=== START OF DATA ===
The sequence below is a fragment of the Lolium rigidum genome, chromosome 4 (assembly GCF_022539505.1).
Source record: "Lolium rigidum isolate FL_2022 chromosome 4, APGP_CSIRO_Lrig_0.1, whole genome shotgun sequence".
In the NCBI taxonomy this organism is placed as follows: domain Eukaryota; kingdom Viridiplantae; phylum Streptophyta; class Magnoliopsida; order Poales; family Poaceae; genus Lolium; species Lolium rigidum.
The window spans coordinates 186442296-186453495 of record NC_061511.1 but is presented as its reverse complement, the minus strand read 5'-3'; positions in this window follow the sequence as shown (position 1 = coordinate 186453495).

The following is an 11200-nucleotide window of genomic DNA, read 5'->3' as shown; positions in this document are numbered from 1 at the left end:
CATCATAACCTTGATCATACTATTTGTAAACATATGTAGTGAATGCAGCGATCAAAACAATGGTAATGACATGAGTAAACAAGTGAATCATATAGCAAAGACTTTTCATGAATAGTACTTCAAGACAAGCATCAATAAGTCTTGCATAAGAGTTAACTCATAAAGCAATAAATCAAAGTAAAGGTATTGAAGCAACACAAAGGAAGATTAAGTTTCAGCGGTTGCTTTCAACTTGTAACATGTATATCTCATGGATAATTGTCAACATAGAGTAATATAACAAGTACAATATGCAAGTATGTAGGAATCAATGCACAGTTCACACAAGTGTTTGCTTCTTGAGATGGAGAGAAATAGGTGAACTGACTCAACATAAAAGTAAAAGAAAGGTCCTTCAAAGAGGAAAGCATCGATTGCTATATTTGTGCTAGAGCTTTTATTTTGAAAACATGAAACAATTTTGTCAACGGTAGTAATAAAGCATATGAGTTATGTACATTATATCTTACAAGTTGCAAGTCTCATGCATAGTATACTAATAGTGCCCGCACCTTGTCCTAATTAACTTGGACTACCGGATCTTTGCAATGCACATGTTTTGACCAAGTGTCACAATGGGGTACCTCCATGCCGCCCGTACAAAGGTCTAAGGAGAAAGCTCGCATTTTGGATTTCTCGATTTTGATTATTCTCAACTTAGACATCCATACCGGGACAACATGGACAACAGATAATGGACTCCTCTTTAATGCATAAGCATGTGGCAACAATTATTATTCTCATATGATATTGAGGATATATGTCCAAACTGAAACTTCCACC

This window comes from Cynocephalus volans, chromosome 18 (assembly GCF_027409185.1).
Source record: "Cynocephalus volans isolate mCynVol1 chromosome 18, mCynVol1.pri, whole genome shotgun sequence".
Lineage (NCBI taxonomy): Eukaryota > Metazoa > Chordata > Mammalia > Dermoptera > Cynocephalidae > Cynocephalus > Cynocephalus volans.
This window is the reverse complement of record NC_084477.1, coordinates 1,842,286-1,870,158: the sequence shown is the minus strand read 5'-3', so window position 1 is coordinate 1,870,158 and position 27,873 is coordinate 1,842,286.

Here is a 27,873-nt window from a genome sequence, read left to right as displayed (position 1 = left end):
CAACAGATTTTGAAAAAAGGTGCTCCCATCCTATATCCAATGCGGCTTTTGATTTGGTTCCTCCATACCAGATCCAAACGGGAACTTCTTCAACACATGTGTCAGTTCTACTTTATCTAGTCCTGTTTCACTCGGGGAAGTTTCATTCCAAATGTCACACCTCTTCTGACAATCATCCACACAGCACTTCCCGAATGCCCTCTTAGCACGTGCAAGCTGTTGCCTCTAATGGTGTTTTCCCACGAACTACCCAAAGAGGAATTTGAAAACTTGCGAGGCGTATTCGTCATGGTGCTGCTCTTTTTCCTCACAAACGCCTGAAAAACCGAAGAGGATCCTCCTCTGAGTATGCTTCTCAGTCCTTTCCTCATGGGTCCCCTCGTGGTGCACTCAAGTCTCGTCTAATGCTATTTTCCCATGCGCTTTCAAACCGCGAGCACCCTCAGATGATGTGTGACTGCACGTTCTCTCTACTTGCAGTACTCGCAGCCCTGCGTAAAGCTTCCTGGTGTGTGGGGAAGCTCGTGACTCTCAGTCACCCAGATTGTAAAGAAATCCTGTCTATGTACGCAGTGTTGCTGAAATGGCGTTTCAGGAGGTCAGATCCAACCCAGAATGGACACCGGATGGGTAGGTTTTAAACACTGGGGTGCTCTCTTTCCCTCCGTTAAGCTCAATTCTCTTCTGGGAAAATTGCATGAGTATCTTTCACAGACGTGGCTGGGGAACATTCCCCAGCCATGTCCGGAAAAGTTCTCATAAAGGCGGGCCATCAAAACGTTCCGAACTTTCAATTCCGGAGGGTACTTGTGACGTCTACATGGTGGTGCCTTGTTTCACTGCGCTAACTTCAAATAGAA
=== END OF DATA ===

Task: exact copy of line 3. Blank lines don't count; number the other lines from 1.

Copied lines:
In the NCBI taxonomy this organism is placed as follows: domain Eukaryota; kingdom Viridiplantae; phylum Streptophyta; class Magnoliopsida; order Poales; family Poaceae; genus Lolium; species Lolium rigidum.